And for Don the award is a culmination of his crooked path to the highest heights of his profession. And after the win, the calculated Draper lets his guard down. First comes the most exaggerated case of hubris, then the drunken blur.
Don still didn't pull a Duck Phillips, ranting out in a crowded banquet room, but his spouting at the mouth caused him to inadvertently steal a slogan from an idiot he interviewed earlier. Then naturally he winds up in bed with a waitress he doesn't remember.
For Roger, the alcohol reveals the truth in his feelings. He's jealous of Don, who always gets the credit and naturally he transfers his anger to any target he can find.
Ultimately, Roger's behavior is damaging his own company. Lane Pryce, the London corporate lackey who runs the nuts and bolts of the agency said so much calling him a "child" in his empowerment of Pete Campbell. This ultimately begs the question, "Who runs Sterling Cooper Draper Pryce?"
1. Don Draper - He's the face of the firm, but ultimately a creative diva who goes off the reservation whenever he fells like it.
2. Roger Sterling - A buffoon who is tied to Lucky Strike, the company's biggest client. But he's a loose cannon (see what he did with the Japanese Honda people?) who isn't up to date in 1965.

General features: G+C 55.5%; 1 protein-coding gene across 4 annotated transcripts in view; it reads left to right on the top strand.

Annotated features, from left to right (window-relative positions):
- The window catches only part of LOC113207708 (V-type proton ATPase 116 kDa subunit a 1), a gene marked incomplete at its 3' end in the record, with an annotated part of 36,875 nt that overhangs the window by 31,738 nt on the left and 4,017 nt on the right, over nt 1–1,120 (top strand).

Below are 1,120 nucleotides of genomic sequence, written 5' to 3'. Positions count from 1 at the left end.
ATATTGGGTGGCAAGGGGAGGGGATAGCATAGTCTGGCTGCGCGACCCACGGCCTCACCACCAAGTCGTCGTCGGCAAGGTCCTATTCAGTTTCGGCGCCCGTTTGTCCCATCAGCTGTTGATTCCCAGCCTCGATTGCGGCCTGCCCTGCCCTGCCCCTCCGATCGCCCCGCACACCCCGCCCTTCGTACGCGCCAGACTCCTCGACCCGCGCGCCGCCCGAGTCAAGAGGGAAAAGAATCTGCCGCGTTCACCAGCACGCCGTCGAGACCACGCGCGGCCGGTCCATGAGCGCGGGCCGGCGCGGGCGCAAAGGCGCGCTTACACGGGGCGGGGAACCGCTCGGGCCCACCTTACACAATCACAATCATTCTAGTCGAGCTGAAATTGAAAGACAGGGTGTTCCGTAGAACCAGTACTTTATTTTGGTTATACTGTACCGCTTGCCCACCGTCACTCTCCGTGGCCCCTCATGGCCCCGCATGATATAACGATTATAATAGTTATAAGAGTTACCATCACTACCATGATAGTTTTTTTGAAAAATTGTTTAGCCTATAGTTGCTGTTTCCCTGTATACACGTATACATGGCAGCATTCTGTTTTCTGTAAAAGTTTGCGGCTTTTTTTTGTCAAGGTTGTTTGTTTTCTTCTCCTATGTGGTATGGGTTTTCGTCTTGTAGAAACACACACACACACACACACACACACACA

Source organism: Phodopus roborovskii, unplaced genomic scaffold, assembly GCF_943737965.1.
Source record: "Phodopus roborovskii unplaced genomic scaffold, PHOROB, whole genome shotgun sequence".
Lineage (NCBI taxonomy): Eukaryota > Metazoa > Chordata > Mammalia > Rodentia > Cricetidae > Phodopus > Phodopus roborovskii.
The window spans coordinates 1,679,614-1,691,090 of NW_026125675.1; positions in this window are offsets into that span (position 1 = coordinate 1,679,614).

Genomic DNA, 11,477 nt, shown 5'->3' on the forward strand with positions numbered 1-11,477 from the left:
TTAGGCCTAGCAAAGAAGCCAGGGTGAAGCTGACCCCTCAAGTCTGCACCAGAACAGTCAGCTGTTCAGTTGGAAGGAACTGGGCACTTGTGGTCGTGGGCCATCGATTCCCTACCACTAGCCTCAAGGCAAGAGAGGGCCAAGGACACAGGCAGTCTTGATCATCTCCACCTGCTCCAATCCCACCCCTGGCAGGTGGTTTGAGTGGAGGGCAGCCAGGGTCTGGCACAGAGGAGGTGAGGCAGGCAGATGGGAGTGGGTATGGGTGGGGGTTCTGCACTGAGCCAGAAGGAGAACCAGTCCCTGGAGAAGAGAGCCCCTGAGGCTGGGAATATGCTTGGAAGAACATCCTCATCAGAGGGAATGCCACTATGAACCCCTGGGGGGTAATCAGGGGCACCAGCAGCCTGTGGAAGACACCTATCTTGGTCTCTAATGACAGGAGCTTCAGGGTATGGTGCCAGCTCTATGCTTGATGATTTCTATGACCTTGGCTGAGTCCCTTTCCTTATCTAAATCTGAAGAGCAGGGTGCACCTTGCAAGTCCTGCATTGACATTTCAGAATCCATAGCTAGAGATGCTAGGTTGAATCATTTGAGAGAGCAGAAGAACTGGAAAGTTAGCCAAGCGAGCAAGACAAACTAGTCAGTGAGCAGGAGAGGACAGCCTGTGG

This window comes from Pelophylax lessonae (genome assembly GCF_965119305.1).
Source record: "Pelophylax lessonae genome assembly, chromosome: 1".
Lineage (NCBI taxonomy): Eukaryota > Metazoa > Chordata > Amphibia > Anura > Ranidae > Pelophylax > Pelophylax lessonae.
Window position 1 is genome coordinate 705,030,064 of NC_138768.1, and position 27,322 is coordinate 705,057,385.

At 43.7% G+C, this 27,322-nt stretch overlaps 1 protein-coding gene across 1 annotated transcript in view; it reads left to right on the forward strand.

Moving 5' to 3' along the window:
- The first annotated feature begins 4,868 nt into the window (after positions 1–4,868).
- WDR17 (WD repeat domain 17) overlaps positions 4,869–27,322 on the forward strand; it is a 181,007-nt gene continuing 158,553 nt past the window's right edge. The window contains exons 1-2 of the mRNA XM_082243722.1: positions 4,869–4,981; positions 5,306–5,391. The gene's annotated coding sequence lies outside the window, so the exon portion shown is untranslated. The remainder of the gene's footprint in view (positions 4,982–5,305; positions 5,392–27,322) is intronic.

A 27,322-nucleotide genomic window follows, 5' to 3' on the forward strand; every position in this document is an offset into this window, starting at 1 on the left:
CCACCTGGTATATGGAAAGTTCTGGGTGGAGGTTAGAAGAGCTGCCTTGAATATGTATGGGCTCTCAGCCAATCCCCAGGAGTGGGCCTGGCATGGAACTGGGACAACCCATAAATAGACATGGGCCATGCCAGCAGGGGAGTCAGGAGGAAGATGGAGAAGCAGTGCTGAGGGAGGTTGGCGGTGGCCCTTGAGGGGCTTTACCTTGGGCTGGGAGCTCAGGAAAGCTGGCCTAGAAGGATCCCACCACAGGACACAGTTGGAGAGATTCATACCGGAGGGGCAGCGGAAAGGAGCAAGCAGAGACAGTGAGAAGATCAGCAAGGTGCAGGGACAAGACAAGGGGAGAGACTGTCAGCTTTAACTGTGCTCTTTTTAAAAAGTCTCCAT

3. Bert Cooper - Older than Sterling, his presence is mostly ceremonial.
4. Lane Pryce - He really is in control of everything with a dollar sign attached. But he's just an operational wizard who doesn't do accounts or creative, and is still an outsider.
5. Pete Campbell - This is the best character arc in the 4 seasons of the series. He went from a conniving kid to a savvy, confident exec who is well on his way to running the show.
Pete has been challenging Roger this season, and took the balls of his former colleague/competitor Ken Cosgrove while hiring him back.
The next generation is on the rise on the creative side as well with Peggy taking the balls of her creative cohort in the art department in a metaphorical game of strip poker. "Let's get liberated!"
When she "won," she was promptly tagged as "the smuggest bitch on the planet."
Just another major character evolution on a show where the kings are becoming the jesters, and their loyal servants are becoming enlightened.